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Policy bombshell has backfired

By Graham Young - posted Friday, 20 August 2010


When Tony Abbott announced his parental leave policy it took his colleagues by surprise. It shouldn't have.

While he bypassed shadow cabinet to make the decision, he had canvassed it in Battlelines, the biography-cum-leader's job application he had written after the fall of the Howard government.

When Abbott took on the Liberal leadership he knew he was too much of a "known known" and that many Australians had taken a preconceived set against him as a chauvinistic, Catholic troglodyte.

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If he was going to be prime minister of Australia he needed an issue to shatter that preconception by positioning himself as both modern and appealing to Australian women.

And a small-target policy wouldn't work: it had to be large-target.

Parental leave was the issue that was going to show he had moved with the times and was going to appeal to as broad a cross-section of women as possible, right up into the professional ranks, where much of the soft-Left and Greens vote hides.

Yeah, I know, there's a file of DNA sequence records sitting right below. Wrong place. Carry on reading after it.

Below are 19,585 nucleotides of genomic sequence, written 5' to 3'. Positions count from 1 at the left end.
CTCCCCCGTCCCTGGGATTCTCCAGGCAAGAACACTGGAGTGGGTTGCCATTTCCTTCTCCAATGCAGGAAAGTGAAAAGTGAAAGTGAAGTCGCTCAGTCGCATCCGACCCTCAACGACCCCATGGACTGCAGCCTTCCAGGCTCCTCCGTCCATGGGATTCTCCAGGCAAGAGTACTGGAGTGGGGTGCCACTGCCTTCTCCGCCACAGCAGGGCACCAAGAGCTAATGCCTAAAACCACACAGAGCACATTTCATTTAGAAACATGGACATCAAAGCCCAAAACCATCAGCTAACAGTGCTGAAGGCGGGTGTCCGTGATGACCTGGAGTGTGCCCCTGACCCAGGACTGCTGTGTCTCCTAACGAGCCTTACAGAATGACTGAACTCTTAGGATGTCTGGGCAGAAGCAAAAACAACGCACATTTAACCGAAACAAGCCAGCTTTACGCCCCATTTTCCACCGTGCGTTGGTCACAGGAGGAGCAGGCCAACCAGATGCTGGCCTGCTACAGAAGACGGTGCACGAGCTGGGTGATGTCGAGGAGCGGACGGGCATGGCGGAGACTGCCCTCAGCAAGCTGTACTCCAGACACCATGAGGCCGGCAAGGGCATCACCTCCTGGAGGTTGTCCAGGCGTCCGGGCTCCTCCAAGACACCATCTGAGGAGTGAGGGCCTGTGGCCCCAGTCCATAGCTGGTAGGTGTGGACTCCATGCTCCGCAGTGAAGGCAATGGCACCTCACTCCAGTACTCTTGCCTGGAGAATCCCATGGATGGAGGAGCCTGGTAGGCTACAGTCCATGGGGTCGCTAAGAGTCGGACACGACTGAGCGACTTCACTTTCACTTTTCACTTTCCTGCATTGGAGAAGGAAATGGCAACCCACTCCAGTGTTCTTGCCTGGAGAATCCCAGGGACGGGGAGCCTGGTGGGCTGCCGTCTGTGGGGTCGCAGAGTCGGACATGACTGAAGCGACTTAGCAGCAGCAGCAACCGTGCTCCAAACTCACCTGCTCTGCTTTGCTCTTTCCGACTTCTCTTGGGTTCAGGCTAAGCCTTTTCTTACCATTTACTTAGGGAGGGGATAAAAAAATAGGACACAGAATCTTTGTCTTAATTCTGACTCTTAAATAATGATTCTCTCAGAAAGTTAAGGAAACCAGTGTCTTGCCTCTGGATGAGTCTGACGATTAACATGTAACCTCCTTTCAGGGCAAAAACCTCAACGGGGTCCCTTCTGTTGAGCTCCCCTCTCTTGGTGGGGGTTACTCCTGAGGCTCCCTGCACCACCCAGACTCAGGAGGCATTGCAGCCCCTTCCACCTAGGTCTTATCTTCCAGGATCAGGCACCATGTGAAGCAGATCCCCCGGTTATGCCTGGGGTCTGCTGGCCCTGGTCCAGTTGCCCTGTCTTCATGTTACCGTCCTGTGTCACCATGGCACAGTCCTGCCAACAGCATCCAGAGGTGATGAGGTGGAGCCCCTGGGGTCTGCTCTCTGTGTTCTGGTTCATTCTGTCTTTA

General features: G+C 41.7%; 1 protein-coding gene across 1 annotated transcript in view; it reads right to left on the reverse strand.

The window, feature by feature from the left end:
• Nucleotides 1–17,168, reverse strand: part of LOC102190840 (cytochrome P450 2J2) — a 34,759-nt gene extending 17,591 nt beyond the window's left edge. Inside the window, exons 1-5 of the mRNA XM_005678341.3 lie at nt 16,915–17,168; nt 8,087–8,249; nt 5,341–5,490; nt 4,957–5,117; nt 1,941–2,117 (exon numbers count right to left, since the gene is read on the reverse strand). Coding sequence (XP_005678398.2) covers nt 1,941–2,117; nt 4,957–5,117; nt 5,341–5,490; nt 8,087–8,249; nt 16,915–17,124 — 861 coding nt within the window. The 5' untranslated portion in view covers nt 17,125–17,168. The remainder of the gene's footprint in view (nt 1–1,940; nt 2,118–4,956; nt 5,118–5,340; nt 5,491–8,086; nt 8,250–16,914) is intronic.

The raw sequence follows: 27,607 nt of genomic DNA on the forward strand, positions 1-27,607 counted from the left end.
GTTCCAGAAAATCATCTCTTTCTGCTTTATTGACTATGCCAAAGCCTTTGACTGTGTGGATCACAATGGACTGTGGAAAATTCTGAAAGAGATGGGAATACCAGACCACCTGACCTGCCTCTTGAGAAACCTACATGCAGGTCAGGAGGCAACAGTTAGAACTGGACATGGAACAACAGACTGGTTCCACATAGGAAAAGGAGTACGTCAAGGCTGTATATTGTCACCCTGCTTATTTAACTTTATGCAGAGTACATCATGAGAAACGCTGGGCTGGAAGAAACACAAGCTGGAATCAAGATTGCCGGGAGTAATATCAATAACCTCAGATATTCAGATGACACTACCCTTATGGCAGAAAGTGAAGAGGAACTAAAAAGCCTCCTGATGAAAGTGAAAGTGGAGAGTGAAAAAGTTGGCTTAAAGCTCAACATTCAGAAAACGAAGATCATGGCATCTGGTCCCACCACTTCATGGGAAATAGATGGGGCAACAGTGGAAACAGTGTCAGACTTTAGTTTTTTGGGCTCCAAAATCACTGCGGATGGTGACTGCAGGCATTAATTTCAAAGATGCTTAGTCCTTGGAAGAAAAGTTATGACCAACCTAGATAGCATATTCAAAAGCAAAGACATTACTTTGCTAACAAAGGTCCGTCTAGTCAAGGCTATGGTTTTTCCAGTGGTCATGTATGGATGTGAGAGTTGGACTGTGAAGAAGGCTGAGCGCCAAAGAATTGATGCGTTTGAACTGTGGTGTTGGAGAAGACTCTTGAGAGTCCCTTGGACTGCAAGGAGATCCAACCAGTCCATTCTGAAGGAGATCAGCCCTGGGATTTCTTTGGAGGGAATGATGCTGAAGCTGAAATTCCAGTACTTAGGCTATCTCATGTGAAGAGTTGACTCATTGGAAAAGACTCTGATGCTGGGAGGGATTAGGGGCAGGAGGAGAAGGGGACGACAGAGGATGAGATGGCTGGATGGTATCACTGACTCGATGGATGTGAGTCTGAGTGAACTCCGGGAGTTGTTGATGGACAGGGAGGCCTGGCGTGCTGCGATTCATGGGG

Our polling says that not only has this strategy failed, it has rebounded on Abbott.

He's taken Labor on in welfare, a field in which it is seen as being strong, left it unscathed, and in the process damaged himself on the economy, an area in which the Liberals have credibility.

When we asked our 2,151 respondents earlier this week to choose between the government's parental leave scheme and the opposition's, most went for the government's.

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Women were more likely to choose the government's scheme than men, particularly women with children, although this tendency was less marked with younger women who were the primary target of Abbott's plan.

The government's scheme starts in January next year and supports a family for 18 weeks at $544 a week. The opposition's starts in July 2012 and will pay at the mother's salary capped to $75,000.

It seems counterintuitive that voters would spurn a more generous scheme, but there are good reasons for it.

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First published in The Australian on August 19, 2010.



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About the Author

Graham Young is chief editor and the publisher of On Line Opinion. He is executive director of the Australian Institute for Progress, an Australian think tank based in Brisbane, and the publisher of On Line Opinion.

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